Bao and colleagues carried out the study on the influence of strong magnetic fields on the properties of nuclear pasta phases and crust-core transition in the inner crust of neutron star by using the RMF model and the self-consistent TF approximation. They found that as the magnetic field strength “B” is less than 10^17 G, the effects of magnetic field are not evident comparing with the results without magnetic field. But, as magnetic field strength is stronger than 10^18 G, the onset densities of pasta phases and crust-core transition density decrease significantly, and the density distributions of nucleons and electrons are also changed obviously. Their study is published in Physical Review C on Jan, 14, 2021.
Neutron stars offer special natural laboratories for the study of nuclear physics and astrophysics due to their extreme properties. They consist of extreme neutron-rich matter and their densities can cover more than 10 orders of magnitude from surface to center. It is generally believed that a neutron star mainly consists of four parts, an outer crust of nuclei in a gas of electrons, an inner crust of neutron-rich nuclei with electron and neutron gas, a liquid outer core of homogeneous nuclear matter, and an inner core of exotic matter with non-nucleonic degrees of freedom. From the neutron drip to the crust-core transition, i.e., the density range of inner crust, the stable nuclear shape may change from droplet to rod, slab, tube, or bubble with increasing density. As a result, the so-called nuclear pasta phases are expected to appear in the inner crust of neutron stars, which play a significant role in interpreting a lot of astrophysical observations, such as the giant flares and quasiperiodic oscillations from soft γ-ray repeaters, and glitches in the spin rate of pulsars.
The soft γ-ray repeaters and anomalous x-ray pulsars have already been confirmed as magnetars with very strong surface magnetic fields, which can be as high as 10¹⁴-10^15 G. The magnetic field strength in the core of a neutron star may even reach 10^18 G. So far, the mechanism and origin of strong magnetic fields in magnetars remain unclear, and several hypotheses have been proposed. Duncan and Thompson in their paper suggested that such strong fields could be generated by the dynamo mechanism in a rapidly rotating protoneutron star. It has also been suggested that strong magnetic fields in neutron stars may result from magnetic flux conservation during the collapse of a massive progenitor. It is still under discussion how strong the magnetic fields can be in the crust and interior of neutron stars.
Now, Bao and colleagues in their work, employed the Wigner-Seitz (WS) approximation to describe the inner crust and use the self-consistent Thomas-Fermi (TF) approximation to calculate the nonuniform matter with considering various pasta configurations. In the TF approximation, they treated the surface energy and the distributions of nucleons and electrons self-consistently. While, they adopted the RMF model to describe nucleon-nucleon interaction. In the RMF model, nucleons interact with each other via the exchange of scalar and vector mesons.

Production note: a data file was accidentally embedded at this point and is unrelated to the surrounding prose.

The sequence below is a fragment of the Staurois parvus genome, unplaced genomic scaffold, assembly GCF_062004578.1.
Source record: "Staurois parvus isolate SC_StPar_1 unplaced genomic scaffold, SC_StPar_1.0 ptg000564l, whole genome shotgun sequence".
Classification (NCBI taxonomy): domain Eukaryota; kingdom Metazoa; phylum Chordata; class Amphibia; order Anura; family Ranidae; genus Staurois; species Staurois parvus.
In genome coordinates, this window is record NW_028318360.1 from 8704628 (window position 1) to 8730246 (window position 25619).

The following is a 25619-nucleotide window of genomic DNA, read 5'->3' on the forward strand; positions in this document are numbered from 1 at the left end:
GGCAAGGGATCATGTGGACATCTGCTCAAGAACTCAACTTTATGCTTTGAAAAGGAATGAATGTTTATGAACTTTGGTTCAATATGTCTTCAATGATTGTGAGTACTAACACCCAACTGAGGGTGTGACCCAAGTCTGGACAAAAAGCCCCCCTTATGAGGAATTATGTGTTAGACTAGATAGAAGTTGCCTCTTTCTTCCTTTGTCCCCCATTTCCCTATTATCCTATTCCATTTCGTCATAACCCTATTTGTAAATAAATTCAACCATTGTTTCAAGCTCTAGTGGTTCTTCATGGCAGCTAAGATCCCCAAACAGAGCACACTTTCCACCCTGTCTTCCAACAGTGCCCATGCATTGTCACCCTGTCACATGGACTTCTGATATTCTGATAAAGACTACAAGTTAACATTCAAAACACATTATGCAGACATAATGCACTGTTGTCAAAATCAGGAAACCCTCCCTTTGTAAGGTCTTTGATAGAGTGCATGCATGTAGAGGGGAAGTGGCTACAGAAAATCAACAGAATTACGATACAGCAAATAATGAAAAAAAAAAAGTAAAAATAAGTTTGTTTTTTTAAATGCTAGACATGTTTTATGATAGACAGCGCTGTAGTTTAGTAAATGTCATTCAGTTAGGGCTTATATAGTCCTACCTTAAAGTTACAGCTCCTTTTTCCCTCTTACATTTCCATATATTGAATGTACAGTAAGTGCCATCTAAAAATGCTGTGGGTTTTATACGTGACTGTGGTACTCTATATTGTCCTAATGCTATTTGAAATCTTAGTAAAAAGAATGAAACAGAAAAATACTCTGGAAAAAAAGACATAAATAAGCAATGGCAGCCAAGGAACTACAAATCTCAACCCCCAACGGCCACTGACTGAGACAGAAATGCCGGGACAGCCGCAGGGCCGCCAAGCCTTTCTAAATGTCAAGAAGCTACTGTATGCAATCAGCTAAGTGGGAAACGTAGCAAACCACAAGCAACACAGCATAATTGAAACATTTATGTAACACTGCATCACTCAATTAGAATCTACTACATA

They found that the pasta phase structures and the crust-core transition density were changed obviously when, the magnetic field strength is as large as B = 10^18 G, where the binding energy per nucleon E/N is lower than the results with B = 0, and the onset densities of various pasta phases and crust-core transition density become smaller. However, the proton fraction Yp with binding energy, B = 10^18 G is larger than that with B = 0, since the protons occupy the lowest Landau level. The impacts of anomalous magnetic moments of nucleons are almost invisible in the case of B = 10^17 G, but they have to be taken into account for a stronger magnetic field as B = 10^18 G.
In general, the radius of WS cell decreases with increasing B, while the size of nucleus increases with B, which results in the charge number and nucleon number of the nucleus varying with B. The density distributions of nucleons and electrons with B = 10^18 G are clearly different from the results with B = 0.
In order to check the model dependence of the results obtained, they adopted two successful RMF parametrizations, TM1 and IUFSU, with different symmetry energies and their slopes, which play an important role in determining the properties of inner crust of neutron star with strong magnetic fields. The TM1 model has been successfully used to construct the equation of state for neutrons stars and supernova simulations. Compared with TM1 model, an additional ω-ρ coupling term is added in IUFSU model, which plays an important role in modifying the density dependence of symmetry energy and affects the neutron star properties. The symmetry energy slope L in TM1 model is as large as 110.8 MeV, while L in IUFSU model is 40.7 MeV.
“By comparing the results from these two models, we found that the features with strong magnetic fields due to the symmetry energy and its density slope are similar to the results with B = 0, which are consistent with our earlier study.”, said Bao. “A smaller slope L leads to more complex pasta structures. For the TM1 model with a larger slope L, only droplet appears in the inner crust of neutron star for B = 0. However, some non-spherical pasta phases arise before crust-core transition for B = 10^18 G, even though the crust-core transition density becomes smaller.”
“It would be interesting to further study the nuclear pasta phase with strong magnetic fields and their impacts on the observations of neutron star.”, concluded of the study.
Reference: S. S. Bao, J. N. Hu, H. Shen, “Impact of strong magnetic fields on the inner crust of neutron stars”, Phys. Rev. C 103, 015804 – Published 11 January 2021. https://doi.org/10.1103/PhysRevC.103.015804 https://journals.aps.org/prc/abstract/10.1103/PhysRevC.103.015804
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